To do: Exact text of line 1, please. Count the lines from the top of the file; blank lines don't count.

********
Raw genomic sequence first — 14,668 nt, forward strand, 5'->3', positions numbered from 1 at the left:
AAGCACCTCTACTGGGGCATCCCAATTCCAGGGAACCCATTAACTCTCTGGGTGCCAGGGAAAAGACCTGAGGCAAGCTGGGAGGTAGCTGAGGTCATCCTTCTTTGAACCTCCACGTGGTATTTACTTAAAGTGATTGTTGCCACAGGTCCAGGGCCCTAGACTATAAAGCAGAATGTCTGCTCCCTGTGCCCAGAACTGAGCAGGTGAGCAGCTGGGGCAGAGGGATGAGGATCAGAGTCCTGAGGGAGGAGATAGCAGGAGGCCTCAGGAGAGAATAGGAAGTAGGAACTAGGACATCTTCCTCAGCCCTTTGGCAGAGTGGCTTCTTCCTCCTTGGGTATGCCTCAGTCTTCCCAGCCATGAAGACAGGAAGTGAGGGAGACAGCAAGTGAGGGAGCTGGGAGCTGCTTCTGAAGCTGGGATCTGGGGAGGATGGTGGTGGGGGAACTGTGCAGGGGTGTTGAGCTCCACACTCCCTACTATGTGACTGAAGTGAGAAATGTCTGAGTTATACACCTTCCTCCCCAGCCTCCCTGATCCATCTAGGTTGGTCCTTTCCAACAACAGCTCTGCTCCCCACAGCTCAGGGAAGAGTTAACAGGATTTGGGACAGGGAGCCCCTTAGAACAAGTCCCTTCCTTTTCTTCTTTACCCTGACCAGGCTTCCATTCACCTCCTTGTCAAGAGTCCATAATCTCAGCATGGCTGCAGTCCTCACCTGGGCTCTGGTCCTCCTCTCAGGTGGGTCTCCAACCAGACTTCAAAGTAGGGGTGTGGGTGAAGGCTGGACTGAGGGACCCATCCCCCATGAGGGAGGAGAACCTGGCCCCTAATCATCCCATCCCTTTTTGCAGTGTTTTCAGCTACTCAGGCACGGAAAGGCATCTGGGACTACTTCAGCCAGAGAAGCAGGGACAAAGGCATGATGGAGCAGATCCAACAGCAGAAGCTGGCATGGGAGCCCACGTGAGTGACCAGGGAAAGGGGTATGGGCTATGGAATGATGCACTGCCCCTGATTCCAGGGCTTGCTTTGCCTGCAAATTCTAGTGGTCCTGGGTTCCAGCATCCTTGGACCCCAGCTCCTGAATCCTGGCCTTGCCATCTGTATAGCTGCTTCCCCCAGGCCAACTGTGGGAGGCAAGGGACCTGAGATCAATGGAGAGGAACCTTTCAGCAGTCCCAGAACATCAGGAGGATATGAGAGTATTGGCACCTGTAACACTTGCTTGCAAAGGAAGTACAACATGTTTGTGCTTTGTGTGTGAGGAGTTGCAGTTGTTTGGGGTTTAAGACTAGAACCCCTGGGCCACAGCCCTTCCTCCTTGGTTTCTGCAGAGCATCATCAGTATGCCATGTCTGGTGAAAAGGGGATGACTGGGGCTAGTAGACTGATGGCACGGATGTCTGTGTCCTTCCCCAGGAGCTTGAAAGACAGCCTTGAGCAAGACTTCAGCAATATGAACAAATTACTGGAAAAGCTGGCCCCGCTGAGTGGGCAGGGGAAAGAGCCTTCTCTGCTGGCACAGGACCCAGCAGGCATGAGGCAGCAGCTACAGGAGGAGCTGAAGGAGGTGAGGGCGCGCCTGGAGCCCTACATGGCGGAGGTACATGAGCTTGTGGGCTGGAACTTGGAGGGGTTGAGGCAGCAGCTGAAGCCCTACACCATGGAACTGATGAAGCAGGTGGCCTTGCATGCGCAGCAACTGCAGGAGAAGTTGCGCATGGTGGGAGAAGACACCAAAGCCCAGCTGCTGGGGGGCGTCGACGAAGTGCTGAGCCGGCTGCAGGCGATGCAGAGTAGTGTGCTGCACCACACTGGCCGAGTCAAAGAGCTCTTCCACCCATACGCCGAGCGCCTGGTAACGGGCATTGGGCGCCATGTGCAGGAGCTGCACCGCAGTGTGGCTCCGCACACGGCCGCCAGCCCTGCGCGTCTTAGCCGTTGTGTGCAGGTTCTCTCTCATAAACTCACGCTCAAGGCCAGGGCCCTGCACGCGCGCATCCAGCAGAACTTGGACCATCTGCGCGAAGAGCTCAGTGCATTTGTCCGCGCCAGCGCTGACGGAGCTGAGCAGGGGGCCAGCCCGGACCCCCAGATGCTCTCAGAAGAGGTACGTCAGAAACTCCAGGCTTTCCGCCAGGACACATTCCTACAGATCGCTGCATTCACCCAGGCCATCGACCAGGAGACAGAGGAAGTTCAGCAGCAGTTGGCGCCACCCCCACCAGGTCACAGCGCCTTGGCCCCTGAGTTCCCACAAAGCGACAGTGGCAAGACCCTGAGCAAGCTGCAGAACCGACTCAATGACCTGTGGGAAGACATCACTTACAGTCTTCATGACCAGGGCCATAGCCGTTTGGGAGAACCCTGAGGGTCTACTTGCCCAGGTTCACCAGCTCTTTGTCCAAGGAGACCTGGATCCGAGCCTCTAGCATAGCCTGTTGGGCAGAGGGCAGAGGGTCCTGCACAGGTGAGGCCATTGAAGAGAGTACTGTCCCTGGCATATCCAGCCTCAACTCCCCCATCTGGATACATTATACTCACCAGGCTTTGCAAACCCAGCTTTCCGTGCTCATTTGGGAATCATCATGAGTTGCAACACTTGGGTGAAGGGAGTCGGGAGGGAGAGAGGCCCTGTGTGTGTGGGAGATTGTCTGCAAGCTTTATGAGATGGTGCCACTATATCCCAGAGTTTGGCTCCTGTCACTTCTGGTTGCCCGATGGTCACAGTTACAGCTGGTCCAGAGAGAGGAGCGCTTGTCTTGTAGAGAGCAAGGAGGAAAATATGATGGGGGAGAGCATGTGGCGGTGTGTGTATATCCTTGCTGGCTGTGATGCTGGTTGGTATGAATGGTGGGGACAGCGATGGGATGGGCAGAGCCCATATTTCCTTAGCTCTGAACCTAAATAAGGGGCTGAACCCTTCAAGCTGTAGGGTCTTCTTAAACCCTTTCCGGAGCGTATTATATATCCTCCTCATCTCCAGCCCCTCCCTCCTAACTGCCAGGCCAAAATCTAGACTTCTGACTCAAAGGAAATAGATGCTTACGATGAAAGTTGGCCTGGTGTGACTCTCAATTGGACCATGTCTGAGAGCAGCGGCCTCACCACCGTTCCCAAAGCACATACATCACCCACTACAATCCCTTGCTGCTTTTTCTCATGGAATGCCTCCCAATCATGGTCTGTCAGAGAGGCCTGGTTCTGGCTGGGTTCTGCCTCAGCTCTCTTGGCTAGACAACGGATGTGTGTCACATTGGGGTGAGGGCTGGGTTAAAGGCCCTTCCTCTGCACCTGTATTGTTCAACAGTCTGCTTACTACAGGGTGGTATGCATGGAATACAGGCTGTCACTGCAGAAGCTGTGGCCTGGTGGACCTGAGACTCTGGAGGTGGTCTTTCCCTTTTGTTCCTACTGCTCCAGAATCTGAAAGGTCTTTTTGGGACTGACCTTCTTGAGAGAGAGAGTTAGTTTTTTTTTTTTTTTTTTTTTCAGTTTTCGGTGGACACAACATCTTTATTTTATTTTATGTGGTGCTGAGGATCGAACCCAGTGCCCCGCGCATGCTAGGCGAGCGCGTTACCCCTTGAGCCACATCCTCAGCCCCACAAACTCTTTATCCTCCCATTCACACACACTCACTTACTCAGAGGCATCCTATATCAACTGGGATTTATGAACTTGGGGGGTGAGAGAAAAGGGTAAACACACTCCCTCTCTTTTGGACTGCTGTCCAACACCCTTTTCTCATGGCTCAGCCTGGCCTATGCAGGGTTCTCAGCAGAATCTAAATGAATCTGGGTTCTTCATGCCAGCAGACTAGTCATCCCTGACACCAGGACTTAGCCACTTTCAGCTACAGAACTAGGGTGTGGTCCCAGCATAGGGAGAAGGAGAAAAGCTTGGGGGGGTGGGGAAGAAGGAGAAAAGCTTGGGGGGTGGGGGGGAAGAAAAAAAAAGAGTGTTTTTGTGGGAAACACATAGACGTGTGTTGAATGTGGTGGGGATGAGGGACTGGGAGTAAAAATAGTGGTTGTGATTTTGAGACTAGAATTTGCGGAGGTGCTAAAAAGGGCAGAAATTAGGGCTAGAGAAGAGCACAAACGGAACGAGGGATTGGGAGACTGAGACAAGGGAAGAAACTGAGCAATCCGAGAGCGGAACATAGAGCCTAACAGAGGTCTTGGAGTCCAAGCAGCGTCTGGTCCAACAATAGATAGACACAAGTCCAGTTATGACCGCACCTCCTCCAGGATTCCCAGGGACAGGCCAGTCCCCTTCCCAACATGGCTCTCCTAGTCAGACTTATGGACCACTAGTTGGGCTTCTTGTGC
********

Raw genomic sequence first — 14,668 nt, forward strand, 5'->3', positions numbered from 1 at the left: